Try function for Boolean values

Hi There,

I’m working in the following Terraform definitions and making use try() for setting default values.

Everything works as expected for any variable set as string and/or list when, in cases of no values are declared, the variable assumes the try() default value (e.g. visibility_level = try(each.value.visibility_level, "private")

The problem lies on Boolean, which the true/false seems to be ignored by try(). If we explicitly declare the variable/value (e.g. allow_merge_on_skipped_pipeline = false), it works. However, when we comment out or remove the variable, try() does not seem to set the default value set (e.g. try(each.value.allow_merge_on_skipped_pipeline, false).

Now I’m wondering… is try() applicable for Boolean values?

Thanks in advance for any clue on that.

gitlab_projects = {
  "contoso-server" = {
    name                  = "contoso-server"
    description           = "contoso-server repo"
    namespace             = "contoso"
    default Branch        = "main"
    mr_approvals_required = 0
    # allow_merge_on_skipped_pipeline       = false            # optional
    # remove_source_branch_after_merge      = true             # optional

variable "gitlab_projects" {
  type = map(object({
    name                                  = string
    description                           = string
    namespace                             = string
    default_branch                        = string
    mr_approvals_required                 = number
    allow_merge_on_skipped_pipeline       = optional(bool)
    container_registry_enabled            = optional(bool)

  description = "List of GitLab Projects to be provisioned"

resource "gitlab_project" "this" {
  for_each     = var.gitlab_projects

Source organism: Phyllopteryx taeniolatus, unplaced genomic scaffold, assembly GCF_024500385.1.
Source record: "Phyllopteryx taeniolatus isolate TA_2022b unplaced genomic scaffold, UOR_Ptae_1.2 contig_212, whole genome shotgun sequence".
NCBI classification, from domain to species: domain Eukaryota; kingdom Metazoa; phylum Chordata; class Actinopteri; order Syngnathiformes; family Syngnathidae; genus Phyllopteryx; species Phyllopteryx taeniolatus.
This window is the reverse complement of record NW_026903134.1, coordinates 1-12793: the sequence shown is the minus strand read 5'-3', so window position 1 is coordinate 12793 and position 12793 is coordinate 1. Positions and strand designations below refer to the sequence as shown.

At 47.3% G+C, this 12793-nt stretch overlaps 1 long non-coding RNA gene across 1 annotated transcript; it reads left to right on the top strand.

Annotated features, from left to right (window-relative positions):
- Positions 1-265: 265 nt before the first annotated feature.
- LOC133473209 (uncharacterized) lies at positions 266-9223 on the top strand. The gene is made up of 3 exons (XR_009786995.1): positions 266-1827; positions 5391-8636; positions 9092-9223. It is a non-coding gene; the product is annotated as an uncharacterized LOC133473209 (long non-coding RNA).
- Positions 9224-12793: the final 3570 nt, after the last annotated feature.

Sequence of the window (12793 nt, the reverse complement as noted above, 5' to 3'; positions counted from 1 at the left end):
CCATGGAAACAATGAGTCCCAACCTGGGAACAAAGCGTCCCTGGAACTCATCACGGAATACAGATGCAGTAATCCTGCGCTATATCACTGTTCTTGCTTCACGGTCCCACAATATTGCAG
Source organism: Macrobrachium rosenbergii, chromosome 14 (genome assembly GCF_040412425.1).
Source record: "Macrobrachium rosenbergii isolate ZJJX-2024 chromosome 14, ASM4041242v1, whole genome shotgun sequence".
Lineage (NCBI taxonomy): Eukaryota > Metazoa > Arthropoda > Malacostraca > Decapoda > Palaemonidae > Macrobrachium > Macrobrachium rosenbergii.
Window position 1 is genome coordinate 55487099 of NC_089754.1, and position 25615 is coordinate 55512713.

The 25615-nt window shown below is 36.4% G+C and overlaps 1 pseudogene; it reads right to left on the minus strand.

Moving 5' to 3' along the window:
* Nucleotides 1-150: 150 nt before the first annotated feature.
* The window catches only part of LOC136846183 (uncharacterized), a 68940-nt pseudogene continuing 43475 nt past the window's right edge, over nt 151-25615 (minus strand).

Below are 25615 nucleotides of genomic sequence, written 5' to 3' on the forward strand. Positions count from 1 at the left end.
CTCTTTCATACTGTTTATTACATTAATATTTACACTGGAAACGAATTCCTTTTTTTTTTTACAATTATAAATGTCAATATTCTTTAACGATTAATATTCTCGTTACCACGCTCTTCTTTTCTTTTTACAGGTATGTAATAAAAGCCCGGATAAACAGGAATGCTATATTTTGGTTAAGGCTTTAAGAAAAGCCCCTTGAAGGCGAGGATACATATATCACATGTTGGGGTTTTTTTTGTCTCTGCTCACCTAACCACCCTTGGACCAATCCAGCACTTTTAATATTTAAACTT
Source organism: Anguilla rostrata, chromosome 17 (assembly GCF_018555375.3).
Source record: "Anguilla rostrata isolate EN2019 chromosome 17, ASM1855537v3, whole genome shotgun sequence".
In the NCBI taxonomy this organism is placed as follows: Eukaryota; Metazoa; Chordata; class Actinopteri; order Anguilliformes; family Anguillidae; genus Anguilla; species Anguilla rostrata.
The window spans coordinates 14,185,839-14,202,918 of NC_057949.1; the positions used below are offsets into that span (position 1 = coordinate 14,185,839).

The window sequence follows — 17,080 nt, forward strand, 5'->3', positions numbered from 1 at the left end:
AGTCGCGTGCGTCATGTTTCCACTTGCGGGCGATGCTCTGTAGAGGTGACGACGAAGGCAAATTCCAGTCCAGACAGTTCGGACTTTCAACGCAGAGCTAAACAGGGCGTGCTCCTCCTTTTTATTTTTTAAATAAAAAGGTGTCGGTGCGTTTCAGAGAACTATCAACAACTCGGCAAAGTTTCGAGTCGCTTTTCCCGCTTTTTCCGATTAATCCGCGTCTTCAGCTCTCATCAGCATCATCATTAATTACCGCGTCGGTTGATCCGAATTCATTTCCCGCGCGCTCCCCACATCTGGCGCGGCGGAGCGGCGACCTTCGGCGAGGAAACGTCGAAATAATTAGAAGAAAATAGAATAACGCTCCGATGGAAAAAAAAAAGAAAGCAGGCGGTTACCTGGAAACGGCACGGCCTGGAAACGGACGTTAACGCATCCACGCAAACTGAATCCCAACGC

name         =
  description  = each.value.description
  namespace_id = data.gitlab_group.this[each.key].id
  path         = try(each.value.path,
  visibility_level       = try(each.value.visibility_level, "private")
  default Branch         = each.value.default_branch

  allow_merge_on_skipped_pipeline       = try(each.value.allow_merge_on_skipped_pipeline, false)
  container_registry_enabled            = try(each.value.container_registry_enabled, true)


Hi @hutger,

The try call you showed can never select the fallback value because it is never an error to evaluate each.value.allow_merge_on_skipped_pipeline as long as that attribute exists in your object type.

When you use optional as you showed here, the attribute can have three possible values: true, false, or null. The last of those is what value the attribute will have if the caller doesn’t set it.

If you want to use a different value when the caller doesn’t set this argument, you can specify a second argument to optional like this:

remove_source_branch_after_merge = optional(bool, true)

With the declaration above, remove_source_branch_after_merge is guaranteed to always be either true or false, and will default to true of not set. You therefore don’t need any special functions at the point where you will use it, because Terraform will automatically handle inserting the default value before your module receives this object.

HI @apparentlymart , thanks for giving me some enlightment on this. Makes total sense.

In that case, the approach would be removing the try() function from the Boolean attributes and set the fallback via variables (optional(bool, true/false)).

Is that right?

Hi @hutger,

Yes, I believe so.

The general idea I want to draw attention to here is that if you write out an exact object type constraint then Terraform guarantees that all attributes you declared will be present in the resulting value, so you should never need to use techniques like try to interact with those attributes.

The try function is for situations where you can’t be sure of the shape of the data structure, such as when you are working with the result of a function like jsondecode where the result type is chosen dynamically based on the input. You shouldn’t ever need to use try when working with a statically-typed data structure like what results from an input variable with an exact type constraint.

An attribute being “optional” means that the caller may omit it, but Terraform still guarantees that it will be present in the object you receive inside the module. Terraform achieves that either by inserting the default value you specified or, if you don’t specify a default value, using null as the default default.

1 Like

Awesome @apparentlymart. Based on that, I’ll reconsider the use of try() on other parts of the code as well.

Thanks for the clarifications.